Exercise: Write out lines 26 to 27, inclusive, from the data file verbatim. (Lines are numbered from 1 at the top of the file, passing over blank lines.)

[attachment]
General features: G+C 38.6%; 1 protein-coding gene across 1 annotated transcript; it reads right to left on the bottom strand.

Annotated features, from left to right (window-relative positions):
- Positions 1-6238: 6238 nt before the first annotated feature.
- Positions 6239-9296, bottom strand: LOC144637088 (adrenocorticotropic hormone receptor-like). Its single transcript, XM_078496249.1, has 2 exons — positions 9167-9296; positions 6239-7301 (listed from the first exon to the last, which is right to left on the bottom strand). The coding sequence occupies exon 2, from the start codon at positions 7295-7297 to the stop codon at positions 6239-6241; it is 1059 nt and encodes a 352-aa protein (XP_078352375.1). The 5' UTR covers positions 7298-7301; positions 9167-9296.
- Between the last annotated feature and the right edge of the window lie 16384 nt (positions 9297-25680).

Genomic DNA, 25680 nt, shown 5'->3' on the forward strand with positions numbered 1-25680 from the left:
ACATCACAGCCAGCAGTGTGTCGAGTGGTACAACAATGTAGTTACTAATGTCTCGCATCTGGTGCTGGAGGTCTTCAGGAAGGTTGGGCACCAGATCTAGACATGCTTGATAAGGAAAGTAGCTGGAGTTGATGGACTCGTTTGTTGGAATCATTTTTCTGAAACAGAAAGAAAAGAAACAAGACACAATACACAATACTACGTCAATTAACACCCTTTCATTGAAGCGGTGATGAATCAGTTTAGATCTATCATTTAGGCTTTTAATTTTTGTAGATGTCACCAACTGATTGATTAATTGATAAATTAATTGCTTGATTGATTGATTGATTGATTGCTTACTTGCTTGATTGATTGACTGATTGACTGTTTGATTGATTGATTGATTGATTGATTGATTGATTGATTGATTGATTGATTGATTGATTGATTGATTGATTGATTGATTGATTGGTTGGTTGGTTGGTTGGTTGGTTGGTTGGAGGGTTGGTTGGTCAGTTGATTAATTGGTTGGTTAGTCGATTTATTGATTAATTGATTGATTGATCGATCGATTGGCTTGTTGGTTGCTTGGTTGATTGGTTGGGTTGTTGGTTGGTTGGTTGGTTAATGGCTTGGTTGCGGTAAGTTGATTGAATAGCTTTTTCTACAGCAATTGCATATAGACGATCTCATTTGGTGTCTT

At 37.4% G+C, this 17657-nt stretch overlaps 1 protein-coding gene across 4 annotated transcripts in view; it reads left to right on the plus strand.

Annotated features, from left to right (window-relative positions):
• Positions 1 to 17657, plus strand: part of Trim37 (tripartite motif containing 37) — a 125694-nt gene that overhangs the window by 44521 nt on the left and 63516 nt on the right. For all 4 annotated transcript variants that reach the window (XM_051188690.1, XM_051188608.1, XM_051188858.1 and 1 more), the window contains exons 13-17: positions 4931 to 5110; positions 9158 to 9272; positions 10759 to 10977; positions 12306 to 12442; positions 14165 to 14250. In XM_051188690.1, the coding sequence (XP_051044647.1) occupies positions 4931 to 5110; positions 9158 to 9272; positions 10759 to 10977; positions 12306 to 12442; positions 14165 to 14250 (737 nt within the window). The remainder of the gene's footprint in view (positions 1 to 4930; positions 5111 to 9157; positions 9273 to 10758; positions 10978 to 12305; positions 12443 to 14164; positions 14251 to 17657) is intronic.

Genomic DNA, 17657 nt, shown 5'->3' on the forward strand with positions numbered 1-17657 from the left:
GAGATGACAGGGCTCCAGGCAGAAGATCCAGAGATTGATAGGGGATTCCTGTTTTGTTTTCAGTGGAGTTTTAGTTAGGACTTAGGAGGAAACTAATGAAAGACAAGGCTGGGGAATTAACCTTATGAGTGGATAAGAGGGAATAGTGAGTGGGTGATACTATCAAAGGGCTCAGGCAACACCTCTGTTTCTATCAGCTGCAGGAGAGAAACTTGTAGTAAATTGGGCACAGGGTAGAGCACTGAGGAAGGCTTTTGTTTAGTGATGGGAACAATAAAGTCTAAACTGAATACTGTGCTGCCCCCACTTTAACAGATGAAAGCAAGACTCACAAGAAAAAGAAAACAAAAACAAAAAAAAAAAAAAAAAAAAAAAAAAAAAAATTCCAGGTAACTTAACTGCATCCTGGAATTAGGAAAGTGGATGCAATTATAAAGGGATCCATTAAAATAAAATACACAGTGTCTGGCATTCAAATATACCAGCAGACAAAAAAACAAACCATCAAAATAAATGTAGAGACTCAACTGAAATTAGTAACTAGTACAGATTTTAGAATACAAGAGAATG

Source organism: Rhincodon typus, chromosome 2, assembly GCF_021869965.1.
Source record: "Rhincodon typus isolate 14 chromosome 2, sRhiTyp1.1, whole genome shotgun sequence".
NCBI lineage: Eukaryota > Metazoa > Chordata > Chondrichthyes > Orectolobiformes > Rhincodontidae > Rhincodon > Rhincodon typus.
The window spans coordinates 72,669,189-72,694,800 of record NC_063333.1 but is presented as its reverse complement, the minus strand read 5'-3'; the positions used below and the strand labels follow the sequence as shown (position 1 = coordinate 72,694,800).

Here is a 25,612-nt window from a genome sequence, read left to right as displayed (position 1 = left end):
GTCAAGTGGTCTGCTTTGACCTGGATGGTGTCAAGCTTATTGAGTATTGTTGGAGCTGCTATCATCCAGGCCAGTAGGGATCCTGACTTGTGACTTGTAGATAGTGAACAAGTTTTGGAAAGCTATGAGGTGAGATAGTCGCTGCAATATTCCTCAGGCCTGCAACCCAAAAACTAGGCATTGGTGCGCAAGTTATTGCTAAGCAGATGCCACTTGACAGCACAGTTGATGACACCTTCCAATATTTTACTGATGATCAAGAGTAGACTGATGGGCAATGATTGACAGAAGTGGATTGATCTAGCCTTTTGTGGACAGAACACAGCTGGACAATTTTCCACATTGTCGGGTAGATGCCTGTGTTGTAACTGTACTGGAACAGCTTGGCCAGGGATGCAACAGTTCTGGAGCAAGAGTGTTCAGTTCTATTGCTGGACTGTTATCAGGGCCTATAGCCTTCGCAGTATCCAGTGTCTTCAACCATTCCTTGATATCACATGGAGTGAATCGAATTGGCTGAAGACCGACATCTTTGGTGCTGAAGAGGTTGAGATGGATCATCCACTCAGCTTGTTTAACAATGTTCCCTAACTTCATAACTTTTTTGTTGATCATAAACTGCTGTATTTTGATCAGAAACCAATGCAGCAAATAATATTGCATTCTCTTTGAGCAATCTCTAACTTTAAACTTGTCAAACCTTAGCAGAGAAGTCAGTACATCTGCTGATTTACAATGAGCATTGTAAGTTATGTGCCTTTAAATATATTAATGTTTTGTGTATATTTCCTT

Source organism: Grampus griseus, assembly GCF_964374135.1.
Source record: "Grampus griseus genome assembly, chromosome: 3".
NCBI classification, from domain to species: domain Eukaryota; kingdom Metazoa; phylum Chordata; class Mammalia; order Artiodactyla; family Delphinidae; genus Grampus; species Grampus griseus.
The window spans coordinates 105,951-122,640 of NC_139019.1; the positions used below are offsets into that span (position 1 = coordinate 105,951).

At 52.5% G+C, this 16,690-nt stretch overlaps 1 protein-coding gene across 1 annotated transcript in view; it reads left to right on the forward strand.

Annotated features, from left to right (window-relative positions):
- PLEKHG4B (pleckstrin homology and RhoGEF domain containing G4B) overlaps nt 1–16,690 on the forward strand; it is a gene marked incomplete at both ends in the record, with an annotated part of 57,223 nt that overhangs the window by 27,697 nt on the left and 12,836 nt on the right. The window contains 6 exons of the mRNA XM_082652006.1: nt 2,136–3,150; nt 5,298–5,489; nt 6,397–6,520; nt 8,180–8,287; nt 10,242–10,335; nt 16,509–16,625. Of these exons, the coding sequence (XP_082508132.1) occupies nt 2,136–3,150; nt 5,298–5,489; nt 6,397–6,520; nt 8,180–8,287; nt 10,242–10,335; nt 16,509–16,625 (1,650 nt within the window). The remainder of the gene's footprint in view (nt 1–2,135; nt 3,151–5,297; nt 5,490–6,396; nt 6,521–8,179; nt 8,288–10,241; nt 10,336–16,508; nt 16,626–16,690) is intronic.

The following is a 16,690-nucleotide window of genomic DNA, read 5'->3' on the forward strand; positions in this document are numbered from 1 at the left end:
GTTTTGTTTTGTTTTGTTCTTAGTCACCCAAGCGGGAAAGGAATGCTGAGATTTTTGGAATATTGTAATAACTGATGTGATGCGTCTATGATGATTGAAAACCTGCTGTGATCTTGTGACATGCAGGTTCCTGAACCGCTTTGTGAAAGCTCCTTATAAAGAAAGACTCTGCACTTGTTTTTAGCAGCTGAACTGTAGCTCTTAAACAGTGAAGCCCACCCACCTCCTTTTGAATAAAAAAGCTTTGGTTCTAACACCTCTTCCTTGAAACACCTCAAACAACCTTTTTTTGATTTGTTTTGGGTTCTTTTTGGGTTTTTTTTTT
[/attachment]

The following is a 16,690-nucleotide window of genomic DNA, read 5'->3' on the forward strand; positions in this document are numbered from 1 at the left end:
GTTTTGTTTTGTTTTGTTCTTAGTCACCCAAGCGGGAAAGGAATGCTGAGATTTTTGGAATATTGTAATAACTGATGTGATGCGTCTATGATGATTGAAAACCTGCTGTGATCTTGTGACATGCAGGTTCCTGAACCGCTTTGTGAAAGCTCCTTATAAAGAAAGACTCTGCACTTGTTTTTAGCAGCTGAACTGTAGCTCTTAAACAGTGAAGCCCACCCACCTCCTTTTGAATAAAAAAGCTTTGGTTCTAACACCTCTTCCTTGAAACACCTCAAACAACCTTTTTTTGATTTGTTTTGGGTTCTTTTTGGGTTTTTTTTTT